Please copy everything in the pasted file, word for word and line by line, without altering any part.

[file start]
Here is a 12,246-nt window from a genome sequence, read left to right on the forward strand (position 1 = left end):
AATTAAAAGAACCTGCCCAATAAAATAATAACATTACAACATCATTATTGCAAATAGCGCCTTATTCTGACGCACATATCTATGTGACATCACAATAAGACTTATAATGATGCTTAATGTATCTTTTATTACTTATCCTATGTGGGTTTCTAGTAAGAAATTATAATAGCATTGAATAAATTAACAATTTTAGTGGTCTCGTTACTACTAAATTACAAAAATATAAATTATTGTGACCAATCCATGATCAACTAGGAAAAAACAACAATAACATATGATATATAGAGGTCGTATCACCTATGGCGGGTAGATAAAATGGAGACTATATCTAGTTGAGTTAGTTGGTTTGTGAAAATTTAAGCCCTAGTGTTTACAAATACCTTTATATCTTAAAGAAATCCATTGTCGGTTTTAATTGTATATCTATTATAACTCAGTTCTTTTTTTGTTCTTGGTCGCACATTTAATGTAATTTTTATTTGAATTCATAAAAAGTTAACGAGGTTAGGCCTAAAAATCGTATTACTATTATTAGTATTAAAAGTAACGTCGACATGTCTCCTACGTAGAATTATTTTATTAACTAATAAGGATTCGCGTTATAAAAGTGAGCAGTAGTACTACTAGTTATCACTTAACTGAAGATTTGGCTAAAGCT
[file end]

Here is a 12,246-nt window from a genome sequence, read left to right on the forward strand (position 1 = left end):
AATTAAAAGAACCTGCCCAATAAAATAATAACATTACAACATCATTATTGCAAATAGCGCCTTATTCTGACGCACATATCTATGTGACATCACAATAAGACTTATAATGATGCTTAATGTATCTTTTATTACTTATCCTATGTGGGTTTCTAGTAAGAAATTATAATAGCATTGAATAAATTAACAATTTTAGTGGTCTCGTTACTACTAAATTACAAAAATATAAATTATTGTGACCAATCCATGATCAACTAGGAAAAAACAACAATAACATATGATATATAGAGGTCGTATCACCTATGGCGGGTAGATAAAATGGAGACTATATCTAGTTGAGTTAGTTGGTTTGTGAAAATTTAAGCCCTAGTGTTTACAAATACCTTTATATCTTAAAGAAATCCATTGTCGGTTTTAATTGTATATCTATTATAACTCAGTTCTTTTTTTGTTCTTGGTCGCACATTTAATGTAATTTTTATTTGAATTCATAAAAAGTTAACGAGGTTAGGCCTAAAAATCGTATTACTATTATTAGTATTAAAAGTAACGTCGACATGTCTCCTACGTAGAATTATTTTATTAACTAATAAGGATTCGCGTTATAAAAGTGAGCAGTAGTACTACTAGTTATCACTTAACTGAAGATTTGGCTAAAGCT